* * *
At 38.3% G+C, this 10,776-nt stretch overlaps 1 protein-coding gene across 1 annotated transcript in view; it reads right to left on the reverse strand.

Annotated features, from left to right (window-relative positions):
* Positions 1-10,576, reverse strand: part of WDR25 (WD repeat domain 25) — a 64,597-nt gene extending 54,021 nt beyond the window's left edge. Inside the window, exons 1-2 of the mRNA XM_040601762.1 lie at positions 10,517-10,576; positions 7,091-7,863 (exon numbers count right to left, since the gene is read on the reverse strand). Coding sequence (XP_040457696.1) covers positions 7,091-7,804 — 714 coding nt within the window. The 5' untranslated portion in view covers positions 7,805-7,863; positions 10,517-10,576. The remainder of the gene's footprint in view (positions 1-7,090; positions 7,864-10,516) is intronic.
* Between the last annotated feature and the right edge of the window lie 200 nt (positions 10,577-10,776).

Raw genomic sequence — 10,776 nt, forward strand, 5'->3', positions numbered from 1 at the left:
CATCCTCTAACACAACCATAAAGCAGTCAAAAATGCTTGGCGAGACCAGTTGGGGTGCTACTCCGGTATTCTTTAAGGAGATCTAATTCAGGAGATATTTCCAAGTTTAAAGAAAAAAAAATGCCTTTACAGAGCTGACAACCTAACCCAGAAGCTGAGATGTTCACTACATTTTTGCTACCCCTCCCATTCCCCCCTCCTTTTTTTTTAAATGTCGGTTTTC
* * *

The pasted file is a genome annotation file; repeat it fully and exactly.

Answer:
At 38.3% G+C, this 10,776-nt stretch overlaps 1 protein-coding gene across 1 annotated transcript in view; it reads right to left on the reverse strand.

Annotated features, from left to right (window-relative positions):
* Positions 1-10,576, reverse strand: part of WDR25 (WD repeat domain 25) — a 64,597-nt gene extending 54,021 nt beyond the window's left edge. Inside the window, exons 1-2 of the mRNA XM_040601762.1 lie at positions 10,517-10,576; positions 7,091-7,863 (exon numbers count right to left, since the gene is read on the reverse strand). Coding sequence (XP_040457696.1) covers positions 7,091-7,804 — 714 coding nt within the window. The 5' untranslated portion in view covers positions 7,805-7,863; positions 10,517-10,576. The remainder of the gene's footprint in view (positions 1-7,090; positions 7,864-10,516) is intronic.
* Between the last annotated feature and the right edge of the window lie 200 nt (positions 10,577-10,776).

Raw genomic sequence — 10,776 nt, forward strand, 5'->3', positions numbered from 1 at the left:
CATCCTCTAACACAACCATAAAGCAGTCAAAAATGCTTGGCGAGACCAGTTGGGGTGCTACTCCGGTATTCTTTAAGGAGATCTAATTCAGGAGATATTTCCAAGTTTAAAGAAAAAAAAATGCCTTTACAGAGCTGACAACCTAACCCAGAAGCTGAGATGTTCACTACATTTTTGCTACCCCTCCCATTCCCCCCTCCTTTTTTTTTAAATGTCGGTTTTC